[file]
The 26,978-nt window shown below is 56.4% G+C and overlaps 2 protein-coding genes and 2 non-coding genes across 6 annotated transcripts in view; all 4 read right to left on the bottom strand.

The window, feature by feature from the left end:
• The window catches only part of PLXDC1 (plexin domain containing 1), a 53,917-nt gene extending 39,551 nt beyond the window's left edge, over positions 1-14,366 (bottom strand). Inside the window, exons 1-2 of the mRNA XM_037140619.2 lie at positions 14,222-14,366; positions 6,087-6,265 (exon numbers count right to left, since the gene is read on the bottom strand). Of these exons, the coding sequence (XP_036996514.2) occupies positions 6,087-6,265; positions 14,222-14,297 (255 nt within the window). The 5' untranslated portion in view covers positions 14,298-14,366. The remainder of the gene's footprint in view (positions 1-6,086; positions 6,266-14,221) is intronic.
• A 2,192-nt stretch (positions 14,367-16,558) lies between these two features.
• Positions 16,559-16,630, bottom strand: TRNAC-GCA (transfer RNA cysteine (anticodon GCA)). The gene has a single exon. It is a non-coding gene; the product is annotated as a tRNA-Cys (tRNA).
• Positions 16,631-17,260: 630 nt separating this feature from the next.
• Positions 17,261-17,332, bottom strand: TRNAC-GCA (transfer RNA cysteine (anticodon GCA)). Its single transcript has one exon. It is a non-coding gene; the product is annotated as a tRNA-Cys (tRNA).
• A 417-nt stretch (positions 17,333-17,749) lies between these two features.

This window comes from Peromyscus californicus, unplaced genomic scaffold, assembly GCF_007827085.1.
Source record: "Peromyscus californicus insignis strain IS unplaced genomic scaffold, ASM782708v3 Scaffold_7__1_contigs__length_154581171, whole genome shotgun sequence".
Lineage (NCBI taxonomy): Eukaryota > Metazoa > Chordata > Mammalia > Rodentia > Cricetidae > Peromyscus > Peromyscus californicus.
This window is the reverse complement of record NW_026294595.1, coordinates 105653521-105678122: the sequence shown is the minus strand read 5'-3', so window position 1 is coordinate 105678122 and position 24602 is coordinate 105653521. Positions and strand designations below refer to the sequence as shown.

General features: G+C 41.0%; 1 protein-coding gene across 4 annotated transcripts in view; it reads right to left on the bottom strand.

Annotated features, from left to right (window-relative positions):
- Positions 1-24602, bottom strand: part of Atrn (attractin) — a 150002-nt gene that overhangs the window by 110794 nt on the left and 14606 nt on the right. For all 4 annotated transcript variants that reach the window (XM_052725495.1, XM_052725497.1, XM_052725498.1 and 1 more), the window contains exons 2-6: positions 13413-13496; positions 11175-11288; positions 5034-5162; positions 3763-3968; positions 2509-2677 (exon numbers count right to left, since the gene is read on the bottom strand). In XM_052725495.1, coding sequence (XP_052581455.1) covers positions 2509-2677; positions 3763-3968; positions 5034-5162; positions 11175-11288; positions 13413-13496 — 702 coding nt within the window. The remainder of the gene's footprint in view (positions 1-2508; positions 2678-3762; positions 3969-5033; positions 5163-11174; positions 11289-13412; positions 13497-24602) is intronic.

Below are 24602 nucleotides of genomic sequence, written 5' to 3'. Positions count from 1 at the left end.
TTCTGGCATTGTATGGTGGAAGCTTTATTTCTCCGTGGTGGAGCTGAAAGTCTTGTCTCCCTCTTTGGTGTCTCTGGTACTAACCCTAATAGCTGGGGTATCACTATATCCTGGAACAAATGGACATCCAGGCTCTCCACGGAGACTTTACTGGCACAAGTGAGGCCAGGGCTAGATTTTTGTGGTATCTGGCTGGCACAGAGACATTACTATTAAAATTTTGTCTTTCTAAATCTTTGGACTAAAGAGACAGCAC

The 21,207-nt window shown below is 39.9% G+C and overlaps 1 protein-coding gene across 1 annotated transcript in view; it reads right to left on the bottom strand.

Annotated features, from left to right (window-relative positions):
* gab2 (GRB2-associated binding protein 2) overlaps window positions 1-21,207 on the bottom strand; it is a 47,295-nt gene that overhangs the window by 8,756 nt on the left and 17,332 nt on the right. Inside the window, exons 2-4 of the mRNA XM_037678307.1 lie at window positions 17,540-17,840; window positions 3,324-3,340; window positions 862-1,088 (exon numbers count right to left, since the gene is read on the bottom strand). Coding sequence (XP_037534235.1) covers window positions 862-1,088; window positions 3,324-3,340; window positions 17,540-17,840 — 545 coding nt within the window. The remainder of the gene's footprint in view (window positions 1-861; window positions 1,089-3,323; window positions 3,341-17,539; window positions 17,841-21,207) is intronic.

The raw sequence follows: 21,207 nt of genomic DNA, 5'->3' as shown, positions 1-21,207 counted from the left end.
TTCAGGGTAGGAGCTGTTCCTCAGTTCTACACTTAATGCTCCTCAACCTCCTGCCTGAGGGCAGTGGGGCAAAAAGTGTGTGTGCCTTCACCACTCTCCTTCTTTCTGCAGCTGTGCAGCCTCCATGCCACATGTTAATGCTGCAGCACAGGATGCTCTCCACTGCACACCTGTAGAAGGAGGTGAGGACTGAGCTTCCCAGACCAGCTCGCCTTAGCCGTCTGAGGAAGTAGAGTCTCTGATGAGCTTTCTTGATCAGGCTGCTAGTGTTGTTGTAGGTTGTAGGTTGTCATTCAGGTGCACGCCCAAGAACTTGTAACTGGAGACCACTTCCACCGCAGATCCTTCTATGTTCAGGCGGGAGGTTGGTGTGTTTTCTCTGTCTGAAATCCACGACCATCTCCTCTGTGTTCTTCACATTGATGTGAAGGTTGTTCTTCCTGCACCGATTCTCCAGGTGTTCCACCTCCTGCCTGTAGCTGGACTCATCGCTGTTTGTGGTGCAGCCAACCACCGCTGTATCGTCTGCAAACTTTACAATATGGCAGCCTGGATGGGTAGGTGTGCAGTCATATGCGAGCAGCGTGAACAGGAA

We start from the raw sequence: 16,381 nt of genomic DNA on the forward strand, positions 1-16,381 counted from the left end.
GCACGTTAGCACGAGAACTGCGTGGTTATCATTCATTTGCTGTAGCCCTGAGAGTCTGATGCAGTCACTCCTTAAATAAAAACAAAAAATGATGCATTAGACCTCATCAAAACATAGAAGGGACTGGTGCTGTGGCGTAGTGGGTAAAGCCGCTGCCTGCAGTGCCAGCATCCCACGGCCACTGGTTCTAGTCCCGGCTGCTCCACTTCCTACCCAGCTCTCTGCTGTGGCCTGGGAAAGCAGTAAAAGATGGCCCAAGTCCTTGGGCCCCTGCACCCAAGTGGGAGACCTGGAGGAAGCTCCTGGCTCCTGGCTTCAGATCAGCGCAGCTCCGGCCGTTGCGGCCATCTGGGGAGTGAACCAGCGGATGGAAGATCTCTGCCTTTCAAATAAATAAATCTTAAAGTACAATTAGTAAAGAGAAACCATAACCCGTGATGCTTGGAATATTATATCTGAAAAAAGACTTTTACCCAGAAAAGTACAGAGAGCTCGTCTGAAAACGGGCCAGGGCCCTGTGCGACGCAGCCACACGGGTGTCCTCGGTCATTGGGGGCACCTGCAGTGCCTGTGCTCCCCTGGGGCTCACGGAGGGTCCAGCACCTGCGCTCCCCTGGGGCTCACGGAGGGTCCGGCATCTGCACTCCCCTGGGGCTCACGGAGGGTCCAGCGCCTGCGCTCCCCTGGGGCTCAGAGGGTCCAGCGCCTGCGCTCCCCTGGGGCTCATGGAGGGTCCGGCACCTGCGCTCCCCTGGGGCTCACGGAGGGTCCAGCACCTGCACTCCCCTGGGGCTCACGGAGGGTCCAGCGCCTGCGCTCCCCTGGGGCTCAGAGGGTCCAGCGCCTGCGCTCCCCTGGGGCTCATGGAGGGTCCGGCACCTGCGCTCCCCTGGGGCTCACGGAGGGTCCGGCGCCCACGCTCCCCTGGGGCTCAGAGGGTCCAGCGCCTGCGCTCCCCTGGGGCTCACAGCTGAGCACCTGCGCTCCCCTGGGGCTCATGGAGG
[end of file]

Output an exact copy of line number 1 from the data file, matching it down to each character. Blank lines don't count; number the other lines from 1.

The 26,978-nt window shown below is 56.4% G+C and overlaps 2 protein-coding genes and 2 non-coding genes across 6 annotated transcripts in view; all 4 read right to left on the bottom strand.